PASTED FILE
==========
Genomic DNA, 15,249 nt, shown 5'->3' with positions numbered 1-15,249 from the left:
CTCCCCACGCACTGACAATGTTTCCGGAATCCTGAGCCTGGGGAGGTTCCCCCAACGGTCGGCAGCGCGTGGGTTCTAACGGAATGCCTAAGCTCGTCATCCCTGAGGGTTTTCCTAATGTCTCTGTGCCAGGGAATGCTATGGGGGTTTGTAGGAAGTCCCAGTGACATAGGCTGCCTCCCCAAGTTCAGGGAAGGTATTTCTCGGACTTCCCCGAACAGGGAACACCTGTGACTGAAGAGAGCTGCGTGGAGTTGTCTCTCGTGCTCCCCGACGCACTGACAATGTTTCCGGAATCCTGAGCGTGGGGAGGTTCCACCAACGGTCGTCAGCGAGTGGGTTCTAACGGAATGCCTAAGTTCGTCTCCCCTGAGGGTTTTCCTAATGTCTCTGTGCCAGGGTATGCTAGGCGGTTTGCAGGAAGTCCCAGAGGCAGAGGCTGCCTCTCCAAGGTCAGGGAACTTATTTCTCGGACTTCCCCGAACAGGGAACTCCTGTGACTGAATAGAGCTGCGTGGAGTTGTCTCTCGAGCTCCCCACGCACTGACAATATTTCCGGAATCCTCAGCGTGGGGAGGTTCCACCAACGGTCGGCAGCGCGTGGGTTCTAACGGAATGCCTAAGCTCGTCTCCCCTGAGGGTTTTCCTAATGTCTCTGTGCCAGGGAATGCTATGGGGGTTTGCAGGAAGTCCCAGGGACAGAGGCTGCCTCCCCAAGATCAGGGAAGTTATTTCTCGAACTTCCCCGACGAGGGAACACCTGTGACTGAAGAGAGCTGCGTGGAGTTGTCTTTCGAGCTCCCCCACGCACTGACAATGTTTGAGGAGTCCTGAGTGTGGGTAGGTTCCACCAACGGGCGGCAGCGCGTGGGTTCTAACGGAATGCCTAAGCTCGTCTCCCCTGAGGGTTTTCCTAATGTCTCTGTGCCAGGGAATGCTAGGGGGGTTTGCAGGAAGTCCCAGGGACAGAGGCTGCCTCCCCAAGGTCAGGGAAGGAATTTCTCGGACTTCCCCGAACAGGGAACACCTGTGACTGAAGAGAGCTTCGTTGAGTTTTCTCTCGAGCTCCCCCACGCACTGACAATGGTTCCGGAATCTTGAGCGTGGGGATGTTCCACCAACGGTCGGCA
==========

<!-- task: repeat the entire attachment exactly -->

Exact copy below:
Genomic DNA, 15,249 nt, shown 5'->3' with positions numbered 1-15,249 from the left:
CTCCCCACGCACTGACAATGTTTCCGGAATCCTGAGCCTGGGGAGGTTCCCCCAACGGTCGGCAGCGCGTGGGTTCTAACGGAATGCCTAAGCTCGTCATCCCTGAGGGTTTTCCTAATGTCTCTGTGCCAGGGAATGCTATGGGGGTTTGTAGGAAGTCCCAGTGACATAGGCTGCCTCCCCAAGTTCAGGGAAGGTATTTCTCGGACTTCCCCGAACAGGGAACACCTGTGACTGAAGAGAGCTGCGTGGAGTTGTCTCTCGTGCTCCCCGACGCACTGACAATGTTTCCGGAATCCTGAGCGTGGGGAGGTTCCACCAACGGTCGTCAGCGAGTGGGTTCTAACGGAATGCCTAAGTTCGTCTCCCCTGAGGGTTTTCCTAATGTCTCTGTGCCAGGGTATGCTAGGCGGTTTGCAGGAAGTCCCAGAGGCAGAGGCTGCCTCTCCAAGGTCAGGGAACTTATTTCTCGGACTTCCCCGAACAGGGAACTCCTGTGACTGAATAGAGCTGCGTGGAGTTGTCTCTCGAGCTCCCCACGCACTGACAATATTTCCGGAATCCTCAGCGTGGGGAGGTTCCACCAACGGTCGGCAGCGCGTGGGTTCTAACGGAATGCCTAAGCTCGTCTCCCCTGAGGGTTTTCCTAATGTCTCTGTGCCAGGGAATGCTATGGGGGTTTGCAGGAAGTCCCAGGGACAGAGGCTGCCTCCCCAAGATCAGGGAAGTTATTTCTCGAACTTCCCCGACGAGGGAACACCTGTGACTGAAGAGAGCTGCGTGGAGTTGTCTTTCGAGCTCCCCCACGCACTGACAATGTTTGAGGAGTCCTGAGTGTGGGTAGGTTCCACCAACGGGCGGCAGCGCGTGGGTTCTAACGGAATGCCTAAGCTCGTCTCCCCTGAGGGTTTTCCTAATGTCTCTGTGCCAGGGAATGCTAGGGGGGTTTGCAGGAAGTCCCAGGGACAGAGGCTGCCTCCCCAAGGTCAGGGAAGGAATTTCTCGGACTTCCCCGAACAGGGAACACCTGTGACTGAAGAGAGCTTCGTTGAGTTTTCTCTCGAGCTCCCCCACGCACTGACAATGGTTCCGGAATCTTGAGCGTGGGGATGTTCCACCAACGGTCGGCA